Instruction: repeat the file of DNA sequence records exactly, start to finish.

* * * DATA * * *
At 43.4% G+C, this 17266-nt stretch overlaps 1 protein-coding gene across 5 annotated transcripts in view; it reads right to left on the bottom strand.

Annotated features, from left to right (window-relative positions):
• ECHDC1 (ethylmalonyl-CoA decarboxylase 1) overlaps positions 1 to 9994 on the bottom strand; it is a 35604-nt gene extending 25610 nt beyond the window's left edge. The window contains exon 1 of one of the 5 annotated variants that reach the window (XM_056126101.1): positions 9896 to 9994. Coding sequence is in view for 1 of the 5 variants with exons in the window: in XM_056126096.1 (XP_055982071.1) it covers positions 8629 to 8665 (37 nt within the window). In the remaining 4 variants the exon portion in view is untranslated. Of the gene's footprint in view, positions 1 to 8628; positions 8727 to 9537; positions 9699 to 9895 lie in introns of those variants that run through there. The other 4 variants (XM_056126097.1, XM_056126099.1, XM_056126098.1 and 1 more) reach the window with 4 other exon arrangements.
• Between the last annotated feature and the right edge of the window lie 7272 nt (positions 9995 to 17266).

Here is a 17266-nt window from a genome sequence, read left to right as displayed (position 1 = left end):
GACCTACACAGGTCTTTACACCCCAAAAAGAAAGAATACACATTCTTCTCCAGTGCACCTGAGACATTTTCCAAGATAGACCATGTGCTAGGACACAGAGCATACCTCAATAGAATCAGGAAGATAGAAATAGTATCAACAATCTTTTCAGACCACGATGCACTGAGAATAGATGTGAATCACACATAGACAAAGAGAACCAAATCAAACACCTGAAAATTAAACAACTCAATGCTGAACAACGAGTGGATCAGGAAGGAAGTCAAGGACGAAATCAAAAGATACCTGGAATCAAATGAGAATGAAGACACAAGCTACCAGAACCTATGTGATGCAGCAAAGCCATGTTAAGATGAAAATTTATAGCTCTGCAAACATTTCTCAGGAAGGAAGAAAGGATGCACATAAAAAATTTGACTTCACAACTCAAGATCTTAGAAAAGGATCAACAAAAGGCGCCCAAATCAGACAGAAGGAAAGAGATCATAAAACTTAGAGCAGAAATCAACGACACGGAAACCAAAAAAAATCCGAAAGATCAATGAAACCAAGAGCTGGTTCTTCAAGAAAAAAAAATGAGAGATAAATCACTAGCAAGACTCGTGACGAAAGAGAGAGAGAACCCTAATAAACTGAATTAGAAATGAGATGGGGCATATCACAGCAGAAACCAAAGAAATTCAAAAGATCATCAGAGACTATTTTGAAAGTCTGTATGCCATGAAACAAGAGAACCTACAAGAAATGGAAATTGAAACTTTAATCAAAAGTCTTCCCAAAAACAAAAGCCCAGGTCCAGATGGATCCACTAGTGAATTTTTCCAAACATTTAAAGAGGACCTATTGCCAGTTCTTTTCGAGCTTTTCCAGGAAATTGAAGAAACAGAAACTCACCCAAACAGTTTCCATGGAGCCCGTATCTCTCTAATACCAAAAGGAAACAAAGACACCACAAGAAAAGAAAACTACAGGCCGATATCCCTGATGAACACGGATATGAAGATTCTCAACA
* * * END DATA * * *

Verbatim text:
At 43.4% G+C, this 17266-nt stretch overlaps 1 protein-coding gene across 5 annotated transcripts in view; it reads right to left on the bottom strand.

Annotated features, from left to right (window-relative positions):
• ECHDC1 (ethylmalonyl-CoA decarboxylase 1) overlaps positions 1 to 9994 on the bottom strand; it is a 35604-nt gene extending 25610 nt beyond the window's left edge. The window contains exon 1 of one of the 5 annotated variants that reach the window (XM_056126101.1): positions 9896 to 9994. Coding sequence is in view for 1 of the 5 variants with exons in the window: in XM_056126096.1 (XP_055982071.1) it covers positions 8629 to 8665 (37 nt within the window). In the remaining 4 variants the exon portion in view is untranslated. Of the gene's footprint in view, positions 1 to 8628; positions 8727 to 9537; positions 9699 to 9895 lie in introns of those variants that run through there. The other 4 variants (XM_056126097.1, XM_056126099.1, XM_056126098.1 and 1 more) reach the window with 4 other exon arrangements.
• Between the last annotated feature and the right edge of the window lie 7272 nt (positions 9995 to 17266).

Here is a 17266-nt window from a genome sequence, read left to right as displayed (position 1 = left end):
GACCTACACAGGTCTTTACACCCCAAAAAGAAAGAATACACATTCTTCTCCAGTGCACCTGAGACATTTTCCAAGATAGACCATGTGCTAGGACACAGAGCATACCTCAATAGAATCAGGAAGATAGAAATAGTATCAACAATCTTTTCAGACCACGATGCACTGAGAATAGATGTGAATCACACATAGACAAAGAGAACCAAATCAAACACCTGAAAATTAAACAACTCAATGCTGAACAACGAGTGGATCAGGAAGGAAGTCAAGGACGAAATCAAAAGATACCTGGAATCAAATGAGAATGAAGACACAAGCTACCAGAACCTATGTGATGCAGCAAAGCCATGTTAAGATGAAAATTTATAGCTCTGCAAACATTTCTCAGGAAGGAAGAAAGGATGCACATAAAAAATTTGACTTCACAACTCAAGATCTTAGAAAAGGATCAACAAAAGGCGCCCAAATCAGACAGAAGGAAAGAGATCATAAAACTTAGAGCAGAAATCAACGACACGGAAACCAAAAAAAATCCGAAAGATCAATGAAACCAAGAGCTGGTTCTTCAAGAAAAAAAAATGAGAGATAAATCACTAGCAAGACTCGTGACGAAAGAGAGAGAGAACCCTAATAAACTGAATTAGAAATGAGATGGGGCATATCACAGCAGAAACCAAAGAAATTCAAAAGATCATCAGAGACTATTTTGAAAGTCTGTATGCCATGAAACAAGAGAACCTACAAGAAATGGAAATTGAAACTTTAATCAAAAGTCTTCCCAAAAACAAAAGCCCAGGTCCAGATGGATCCACTAGTGAATTTTTCCAAACATTTAAAGAGGACCTATTGCCAGTTCTTTTCGAGCTTTTCCAGGAAATTGAAGAAACAGAAACTCACCCAAACAGTTTCCATGGAGCCCGTATCTCTCTAATACCAAAAGGAAACAAAGACACCACAAGAAAAGAAAACTACAGGCCGATATCCCTGATGAACACGGATATGAAGATTCTCAACA